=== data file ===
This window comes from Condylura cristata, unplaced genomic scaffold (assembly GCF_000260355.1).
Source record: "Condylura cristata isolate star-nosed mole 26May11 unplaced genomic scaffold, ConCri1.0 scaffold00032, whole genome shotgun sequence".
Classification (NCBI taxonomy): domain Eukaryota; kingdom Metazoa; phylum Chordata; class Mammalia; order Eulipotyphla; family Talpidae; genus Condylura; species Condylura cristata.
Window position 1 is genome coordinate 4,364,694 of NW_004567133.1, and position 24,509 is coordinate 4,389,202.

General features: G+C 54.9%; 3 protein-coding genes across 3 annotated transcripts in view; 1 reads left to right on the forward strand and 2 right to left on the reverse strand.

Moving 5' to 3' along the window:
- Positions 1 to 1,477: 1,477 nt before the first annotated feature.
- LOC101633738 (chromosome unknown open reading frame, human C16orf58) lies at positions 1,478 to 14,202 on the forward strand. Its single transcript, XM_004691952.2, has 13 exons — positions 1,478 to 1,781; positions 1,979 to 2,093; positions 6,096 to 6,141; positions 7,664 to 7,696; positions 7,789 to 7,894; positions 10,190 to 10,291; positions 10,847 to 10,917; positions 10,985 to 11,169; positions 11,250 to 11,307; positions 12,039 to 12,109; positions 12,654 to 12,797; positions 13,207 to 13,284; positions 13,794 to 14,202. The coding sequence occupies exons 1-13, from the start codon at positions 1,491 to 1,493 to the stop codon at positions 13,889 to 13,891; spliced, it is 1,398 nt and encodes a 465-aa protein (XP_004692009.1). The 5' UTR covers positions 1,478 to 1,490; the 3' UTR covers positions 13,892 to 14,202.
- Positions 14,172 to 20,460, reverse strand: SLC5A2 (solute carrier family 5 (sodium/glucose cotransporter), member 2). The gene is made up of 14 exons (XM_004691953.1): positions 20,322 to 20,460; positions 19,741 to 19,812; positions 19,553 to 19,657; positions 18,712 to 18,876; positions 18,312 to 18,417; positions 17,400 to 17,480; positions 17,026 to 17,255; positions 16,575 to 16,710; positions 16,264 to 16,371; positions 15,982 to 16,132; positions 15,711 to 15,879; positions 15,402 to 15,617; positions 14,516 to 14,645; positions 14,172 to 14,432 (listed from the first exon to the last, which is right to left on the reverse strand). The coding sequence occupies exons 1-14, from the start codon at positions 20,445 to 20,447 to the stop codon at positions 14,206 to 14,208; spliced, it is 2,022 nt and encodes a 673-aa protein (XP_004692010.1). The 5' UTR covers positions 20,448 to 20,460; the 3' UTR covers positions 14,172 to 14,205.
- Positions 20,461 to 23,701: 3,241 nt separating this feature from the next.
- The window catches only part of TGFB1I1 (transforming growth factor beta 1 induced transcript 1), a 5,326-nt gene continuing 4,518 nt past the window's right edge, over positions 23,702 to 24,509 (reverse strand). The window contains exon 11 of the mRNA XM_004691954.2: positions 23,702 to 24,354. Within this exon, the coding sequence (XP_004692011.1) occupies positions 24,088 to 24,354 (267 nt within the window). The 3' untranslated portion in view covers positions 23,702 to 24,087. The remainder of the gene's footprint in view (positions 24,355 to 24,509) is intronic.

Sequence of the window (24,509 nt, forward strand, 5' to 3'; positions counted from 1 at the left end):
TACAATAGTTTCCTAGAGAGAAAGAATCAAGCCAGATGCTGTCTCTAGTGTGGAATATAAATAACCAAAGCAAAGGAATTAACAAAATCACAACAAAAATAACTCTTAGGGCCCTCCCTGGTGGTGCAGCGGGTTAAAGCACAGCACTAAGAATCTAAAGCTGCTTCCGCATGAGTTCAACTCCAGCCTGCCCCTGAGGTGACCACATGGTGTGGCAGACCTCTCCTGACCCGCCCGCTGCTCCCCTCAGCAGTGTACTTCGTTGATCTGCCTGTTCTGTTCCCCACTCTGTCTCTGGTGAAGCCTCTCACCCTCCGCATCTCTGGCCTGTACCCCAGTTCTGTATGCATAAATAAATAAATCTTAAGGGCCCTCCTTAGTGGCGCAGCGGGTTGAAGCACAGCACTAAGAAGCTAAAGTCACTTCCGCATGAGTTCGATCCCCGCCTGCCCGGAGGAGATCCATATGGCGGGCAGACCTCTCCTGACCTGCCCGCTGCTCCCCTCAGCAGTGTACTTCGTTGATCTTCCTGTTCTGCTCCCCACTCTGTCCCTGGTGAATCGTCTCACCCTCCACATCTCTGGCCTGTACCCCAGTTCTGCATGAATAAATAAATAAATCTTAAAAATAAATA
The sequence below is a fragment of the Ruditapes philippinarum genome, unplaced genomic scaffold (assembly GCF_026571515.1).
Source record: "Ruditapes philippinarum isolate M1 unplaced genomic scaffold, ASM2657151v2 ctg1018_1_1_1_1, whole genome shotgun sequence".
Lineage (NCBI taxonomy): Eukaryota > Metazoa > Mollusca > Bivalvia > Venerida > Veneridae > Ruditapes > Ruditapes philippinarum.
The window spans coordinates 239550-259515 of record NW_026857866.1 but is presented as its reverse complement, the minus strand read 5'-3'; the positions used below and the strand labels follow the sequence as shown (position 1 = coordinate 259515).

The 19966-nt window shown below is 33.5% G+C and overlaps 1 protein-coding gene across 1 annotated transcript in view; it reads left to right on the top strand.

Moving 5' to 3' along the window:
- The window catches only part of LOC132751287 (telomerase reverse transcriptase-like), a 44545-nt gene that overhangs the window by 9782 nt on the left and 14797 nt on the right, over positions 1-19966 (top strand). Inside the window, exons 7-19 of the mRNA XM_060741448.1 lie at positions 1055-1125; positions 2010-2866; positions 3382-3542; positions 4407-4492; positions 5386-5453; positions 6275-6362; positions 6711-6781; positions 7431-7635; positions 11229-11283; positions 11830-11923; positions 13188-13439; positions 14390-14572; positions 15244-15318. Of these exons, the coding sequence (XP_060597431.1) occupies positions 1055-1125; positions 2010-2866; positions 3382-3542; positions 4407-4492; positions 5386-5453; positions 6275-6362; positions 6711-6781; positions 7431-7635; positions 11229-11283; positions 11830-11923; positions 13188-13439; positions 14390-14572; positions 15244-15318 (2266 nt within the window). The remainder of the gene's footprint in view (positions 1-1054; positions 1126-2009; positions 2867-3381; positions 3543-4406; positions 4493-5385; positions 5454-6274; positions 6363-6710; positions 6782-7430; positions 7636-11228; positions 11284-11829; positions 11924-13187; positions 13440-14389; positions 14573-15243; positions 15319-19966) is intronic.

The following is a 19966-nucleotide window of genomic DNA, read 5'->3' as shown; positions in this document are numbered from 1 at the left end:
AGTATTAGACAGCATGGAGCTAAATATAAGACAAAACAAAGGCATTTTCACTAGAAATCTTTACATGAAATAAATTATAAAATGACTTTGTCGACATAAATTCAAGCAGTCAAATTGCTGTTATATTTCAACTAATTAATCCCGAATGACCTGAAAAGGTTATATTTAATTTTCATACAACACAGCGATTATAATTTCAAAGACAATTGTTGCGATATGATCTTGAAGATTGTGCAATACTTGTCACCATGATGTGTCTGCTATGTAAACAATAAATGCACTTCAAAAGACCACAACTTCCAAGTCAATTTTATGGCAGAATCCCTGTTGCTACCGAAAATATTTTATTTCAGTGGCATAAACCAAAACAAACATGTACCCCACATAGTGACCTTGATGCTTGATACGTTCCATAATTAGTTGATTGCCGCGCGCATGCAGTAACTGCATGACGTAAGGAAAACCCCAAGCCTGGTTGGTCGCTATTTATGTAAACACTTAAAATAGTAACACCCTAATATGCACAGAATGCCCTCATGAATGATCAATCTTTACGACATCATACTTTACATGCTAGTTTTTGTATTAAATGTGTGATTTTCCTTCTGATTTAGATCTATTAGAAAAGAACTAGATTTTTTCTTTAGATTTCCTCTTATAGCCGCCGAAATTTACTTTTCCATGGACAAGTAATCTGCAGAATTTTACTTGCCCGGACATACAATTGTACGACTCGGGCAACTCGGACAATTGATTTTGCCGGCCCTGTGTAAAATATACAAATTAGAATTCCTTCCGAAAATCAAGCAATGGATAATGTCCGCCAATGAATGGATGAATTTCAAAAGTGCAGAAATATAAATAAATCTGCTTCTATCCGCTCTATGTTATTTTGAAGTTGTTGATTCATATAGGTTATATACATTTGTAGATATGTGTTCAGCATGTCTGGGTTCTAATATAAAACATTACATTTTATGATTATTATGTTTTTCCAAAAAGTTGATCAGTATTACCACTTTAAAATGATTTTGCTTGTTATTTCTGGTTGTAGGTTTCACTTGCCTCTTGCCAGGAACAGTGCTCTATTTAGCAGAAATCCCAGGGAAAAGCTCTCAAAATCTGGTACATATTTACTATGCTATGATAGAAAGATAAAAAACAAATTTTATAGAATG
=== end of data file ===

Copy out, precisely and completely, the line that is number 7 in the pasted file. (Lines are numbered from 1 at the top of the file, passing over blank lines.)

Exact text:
- Positions 1 to 1,477: 1,477 nt before the first annotated feature.